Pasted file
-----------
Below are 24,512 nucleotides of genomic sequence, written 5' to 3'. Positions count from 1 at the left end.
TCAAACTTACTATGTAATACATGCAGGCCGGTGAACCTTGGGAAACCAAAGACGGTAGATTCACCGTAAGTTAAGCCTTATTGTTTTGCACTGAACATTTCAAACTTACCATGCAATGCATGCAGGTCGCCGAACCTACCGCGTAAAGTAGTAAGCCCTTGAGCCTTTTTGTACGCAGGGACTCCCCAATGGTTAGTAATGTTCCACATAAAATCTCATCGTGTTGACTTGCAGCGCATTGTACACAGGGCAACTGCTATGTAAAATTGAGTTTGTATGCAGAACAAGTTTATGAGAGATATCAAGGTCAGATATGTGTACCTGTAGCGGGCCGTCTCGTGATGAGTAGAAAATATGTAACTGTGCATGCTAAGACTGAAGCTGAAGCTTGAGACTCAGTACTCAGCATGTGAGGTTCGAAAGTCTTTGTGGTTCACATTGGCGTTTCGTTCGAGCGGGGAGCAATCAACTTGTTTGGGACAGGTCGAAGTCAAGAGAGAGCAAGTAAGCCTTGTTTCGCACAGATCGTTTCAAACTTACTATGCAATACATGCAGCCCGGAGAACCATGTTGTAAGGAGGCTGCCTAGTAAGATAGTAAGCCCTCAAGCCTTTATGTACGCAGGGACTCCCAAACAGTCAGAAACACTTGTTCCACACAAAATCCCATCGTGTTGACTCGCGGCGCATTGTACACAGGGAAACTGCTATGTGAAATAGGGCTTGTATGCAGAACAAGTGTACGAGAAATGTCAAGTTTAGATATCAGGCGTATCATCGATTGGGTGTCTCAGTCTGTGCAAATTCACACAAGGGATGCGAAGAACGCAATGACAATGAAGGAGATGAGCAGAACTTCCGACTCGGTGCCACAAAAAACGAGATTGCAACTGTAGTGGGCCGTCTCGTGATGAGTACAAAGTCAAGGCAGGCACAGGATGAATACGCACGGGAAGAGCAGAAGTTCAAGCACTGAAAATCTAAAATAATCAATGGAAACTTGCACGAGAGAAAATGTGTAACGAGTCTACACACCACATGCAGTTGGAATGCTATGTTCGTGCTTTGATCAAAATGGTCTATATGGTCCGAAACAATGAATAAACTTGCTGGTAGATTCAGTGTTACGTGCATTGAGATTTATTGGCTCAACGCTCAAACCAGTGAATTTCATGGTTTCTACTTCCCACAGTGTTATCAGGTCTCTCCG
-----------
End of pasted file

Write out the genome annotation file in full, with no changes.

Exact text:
Below are 24,512 nucleotides of genomic sequence, written 5' to 3'. Positions count from 1 at the left end.
TCAAACTTACTATGTAATACATGCAGGCCGGTGAACCTTGGGAAACCAAAGACGGTAGATTCACCGTAAGTTAAGCCTTATTGTTTTGCACTGAACATTTCAAACTTACCATGCAATGCATGCAGGTCGCCGAACCTACCGCGTAAAGTAGTAAGCCCTTGAGCCTTTTTGTACGCAGGGACTCCCCAATGGTTAGTAATGTTCCACATAAAATCTCATCGTGTTGACTTGCAGCGCATTGTACACAGGGCAACTGCTATGTAAAATTGAGTTTGTATGCAGAACAAGTTTATGAGAGATATCAAGGTCAGATATGTGTACCTGTAGCGGGCCGTCTCGTGATGAGTAGAAAATATGTAACTGTGCATGCTAAGACTGAAGCTGAAGCTTGAGACTCAGTACTCAGCATGTGAGGTTCGAAAGTCTTTGTGGTTCACATTGGCGTTTCGTTCGAGCGGGGAGCAATCAACTTGTTTGGGACAGGTCGAAGTCAAGAGAGAGCAAGTAAGCCTTGTTTCGCACAGATCGTTTCAAACTTACTATGCAATACATGCAGCCCGGAGAACCATGTTGTAAGGAGGCTGCCTAGTAAGATAGTAAGCCCTCAAGCCTTTATGTACGCAGGGACTCCCAAACAGTCAGAAACACTTGTTCCACACAAAATCCCATCGTGTTGACTCGCGGCGCATTGTACACAGGGAAACTGCTATGTGAAATAGGGCTTGTATGCAGAACAAGTGTACGAGAAATGTCAAGTTTAGATATCAGGCGTATCATCGATTGGGTGTCTCAGTCTGTGCAAATTCACACAAGGGATGCGAAGAACGCAATGACAATGAAGGAGATGAGCAGAACTTCCGACTCGGTGCCACAAAAAACGAGATTGCAACTGTAGTGGGCCGTCTCGTGATGAGTACAAAGTCAAGGCAGGCACAGGATGAATACGCACGGGAAGAGCAGAAGTTCAAGCACTGAAAATCTAAAATAATCAATGGAAACTTGCACGAGAGAAAATGTGTAACGAGTCTACACACCACATGCAGTTGGAATGCTATGTTCGTGCTTTGATCAAAATGGTCTATATGGTCCGAAACAATGAATAAACTTGCTGGTAGATTCAGTGTTACGTGCATTGAGATTTATTGGCTCAACGCTCAAACCAGTGAATTTCATGGTTTCTACTTCCCACAGTGTTATCAGGTCTCTCCG